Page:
Ronald Reagan's address on the Space Shuttle Challenger Disaster has a number of examples of figurative language.
At various times, Reagan employs repetition. Towards the start of the speech, he says:
But we've never lost an astronaut in flight. We've never had a tragedy like this.
His repetition of "we've never" emphasizes how tragic and unexpected this event is.
He also uses a specific type of repetition called anaphora:
They had a hunger to explore the universe and discover its truths. They wished to serve, and they did. They served all of us.
Anaphora is when a word or phrase is repeated at the start of sentences or clauses. Here, Reagan uses anaphora with the word "they." This is his way of highlighting that we should focus on the astronauts that lost their lives and continue to remember their achievements even though they are gone.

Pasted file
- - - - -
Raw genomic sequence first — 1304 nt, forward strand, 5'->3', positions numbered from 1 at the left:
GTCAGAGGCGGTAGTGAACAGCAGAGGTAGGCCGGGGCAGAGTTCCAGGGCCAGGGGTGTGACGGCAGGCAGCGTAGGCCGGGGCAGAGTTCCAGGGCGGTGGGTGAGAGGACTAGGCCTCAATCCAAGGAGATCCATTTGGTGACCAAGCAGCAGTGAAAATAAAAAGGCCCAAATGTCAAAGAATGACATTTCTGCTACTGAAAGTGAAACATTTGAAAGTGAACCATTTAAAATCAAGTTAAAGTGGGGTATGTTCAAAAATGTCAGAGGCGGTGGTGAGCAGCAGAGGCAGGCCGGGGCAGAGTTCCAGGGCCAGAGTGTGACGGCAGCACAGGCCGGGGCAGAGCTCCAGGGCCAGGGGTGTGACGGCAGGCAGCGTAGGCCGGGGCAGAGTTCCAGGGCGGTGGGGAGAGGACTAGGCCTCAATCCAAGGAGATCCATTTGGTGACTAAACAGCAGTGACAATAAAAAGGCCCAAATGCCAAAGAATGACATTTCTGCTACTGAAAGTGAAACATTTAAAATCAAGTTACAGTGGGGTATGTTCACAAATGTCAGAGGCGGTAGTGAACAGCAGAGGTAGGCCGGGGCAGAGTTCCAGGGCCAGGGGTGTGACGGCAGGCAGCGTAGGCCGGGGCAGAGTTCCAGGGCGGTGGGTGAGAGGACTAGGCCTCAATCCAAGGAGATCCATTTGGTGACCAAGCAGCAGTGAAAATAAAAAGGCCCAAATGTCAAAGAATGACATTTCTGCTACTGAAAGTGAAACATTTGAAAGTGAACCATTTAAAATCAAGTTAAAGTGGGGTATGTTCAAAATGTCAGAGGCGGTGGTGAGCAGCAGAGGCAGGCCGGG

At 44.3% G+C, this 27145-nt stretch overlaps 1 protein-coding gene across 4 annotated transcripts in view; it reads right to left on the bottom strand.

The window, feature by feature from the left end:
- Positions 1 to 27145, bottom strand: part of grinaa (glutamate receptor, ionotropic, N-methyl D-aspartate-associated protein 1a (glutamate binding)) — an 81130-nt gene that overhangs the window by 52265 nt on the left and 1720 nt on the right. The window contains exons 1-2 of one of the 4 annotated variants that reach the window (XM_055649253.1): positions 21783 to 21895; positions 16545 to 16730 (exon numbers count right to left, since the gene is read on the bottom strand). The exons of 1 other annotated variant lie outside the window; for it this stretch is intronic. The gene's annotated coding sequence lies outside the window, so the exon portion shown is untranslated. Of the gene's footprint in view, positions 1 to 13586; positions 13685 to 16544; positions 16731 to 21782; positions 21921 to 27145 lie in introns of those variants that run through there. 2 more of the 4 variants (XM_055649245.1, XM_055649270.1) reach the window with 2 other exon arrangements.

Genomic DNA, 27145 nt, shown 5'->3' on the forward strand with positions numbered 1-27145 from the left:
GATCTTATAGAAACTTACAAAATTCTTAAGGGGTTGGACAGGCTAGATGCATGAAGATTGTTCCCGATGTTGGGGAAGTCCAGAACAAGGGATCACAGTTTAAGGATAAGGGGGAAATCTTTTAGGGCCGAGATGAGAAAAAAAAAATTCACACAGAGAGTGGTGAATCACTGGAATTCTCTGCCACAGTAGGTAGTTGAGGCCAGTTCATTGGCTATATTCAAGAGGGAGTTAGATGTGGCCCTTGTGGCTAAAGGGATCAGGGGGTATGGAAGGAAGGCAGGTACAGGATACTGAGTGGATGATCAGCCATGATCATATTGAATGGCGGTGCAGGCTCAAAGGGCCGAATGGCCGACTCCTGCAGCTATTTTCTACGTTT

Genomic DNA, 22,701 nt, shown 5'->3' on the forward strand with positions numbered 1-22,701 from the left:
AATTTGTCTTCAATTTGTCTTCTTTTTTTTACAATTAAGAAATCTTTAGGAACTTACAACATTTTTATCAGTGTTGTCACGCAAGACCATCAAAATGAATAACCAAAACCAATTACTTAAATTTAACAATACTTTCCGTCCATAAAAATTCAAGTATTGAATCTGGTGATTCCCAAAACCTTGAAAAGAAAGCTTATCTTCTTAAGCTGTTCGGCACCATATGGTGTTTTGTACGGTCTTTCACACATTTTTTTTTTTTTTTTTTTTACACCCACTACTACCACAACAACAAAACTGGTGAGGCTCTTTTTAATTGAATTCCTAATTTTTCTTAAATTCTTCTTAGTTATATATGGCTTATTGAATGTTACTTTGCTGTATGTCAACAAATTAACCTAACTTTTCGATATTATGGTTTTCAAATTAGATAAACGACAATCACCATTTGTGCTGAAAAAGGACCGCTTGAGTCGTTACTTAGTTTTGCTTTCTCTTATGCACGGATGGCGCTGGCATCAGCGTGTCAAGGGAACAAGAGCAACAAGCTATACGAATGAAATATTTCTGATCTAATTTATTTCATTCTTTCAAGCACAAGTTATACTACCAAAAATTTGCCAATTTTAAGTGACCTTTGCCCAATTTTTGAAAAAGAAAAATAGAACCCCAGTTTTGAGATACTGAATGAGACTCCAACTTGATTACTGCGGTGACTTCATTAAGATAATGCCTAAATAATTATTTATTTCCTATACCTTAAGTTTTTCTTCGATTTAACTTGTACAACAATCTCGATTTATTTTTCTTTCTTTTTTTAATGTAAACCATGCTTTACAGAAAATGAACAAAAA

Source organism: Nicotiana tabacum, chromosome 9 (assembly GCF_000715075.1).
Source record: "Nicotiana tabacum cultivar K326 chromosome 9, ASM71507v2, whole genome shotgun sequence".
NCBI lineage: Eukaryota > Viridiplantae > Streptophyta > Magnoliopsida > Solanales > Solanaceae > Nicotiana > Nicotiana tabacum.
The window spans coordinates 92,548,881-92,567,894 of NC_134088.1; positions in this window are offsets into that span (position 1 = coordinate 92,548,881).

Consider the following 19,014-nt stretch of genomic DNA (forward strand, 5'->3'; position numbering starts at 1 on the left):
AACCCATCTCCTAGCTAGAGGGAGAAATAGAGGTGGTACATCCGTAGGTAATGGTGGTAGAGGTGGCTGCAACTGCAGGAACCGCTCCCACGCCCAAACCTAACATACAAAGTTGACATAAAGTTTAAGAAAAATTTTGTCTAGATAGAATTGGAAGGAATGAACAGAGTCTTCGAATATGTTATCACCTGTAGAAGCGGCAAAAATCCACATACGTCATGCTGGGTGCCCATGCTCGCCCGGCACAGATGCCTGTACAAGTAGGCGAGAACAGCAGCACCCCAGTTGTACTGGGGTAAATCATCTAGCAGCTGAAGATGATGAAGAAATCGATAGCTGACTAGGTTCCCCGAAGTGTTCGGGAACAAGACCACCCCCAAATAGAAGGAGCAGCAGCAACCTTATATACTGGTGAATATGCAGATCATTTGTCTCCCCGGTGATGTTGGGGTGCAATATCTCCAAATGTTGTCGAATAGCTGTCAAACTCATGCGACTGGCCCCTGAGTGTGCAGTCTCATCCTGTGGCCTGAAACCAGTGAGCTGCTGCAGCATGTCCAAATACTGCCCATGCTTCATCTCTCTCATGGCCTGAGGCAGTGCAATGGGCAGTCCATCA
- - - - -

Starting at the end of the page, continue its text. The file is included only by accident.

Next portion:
Towards the end, he assures the listeners that "we'll continue our quest in space." He utilizes a list and repeats the word "more" to emphasize that this is not the end for the space program. He does not want this disaster to stop the innovations and discoveries that have been made.
Reagan ties this current event to history, referencing the explorer Sir Francis Drake. He compares Drake to the astronauts, saying:
Their dedication was, like Drake's, complete.
In the final lines of the speech, Reagan quotes John Gillespie Magee:
We will never forget them, nor the last time we saw them, this morning, as they prepared for their journey and waved goodbye and "slipped the surly bonds of earth" to "touch the face of God."
This is from the poem High Flight, and this quote includes alliteration in repetition of the "s" sound ("slipped the surly").
Throughout the whole speech, Reagan also uses pathos, ethos, and logos to connect with his listeners.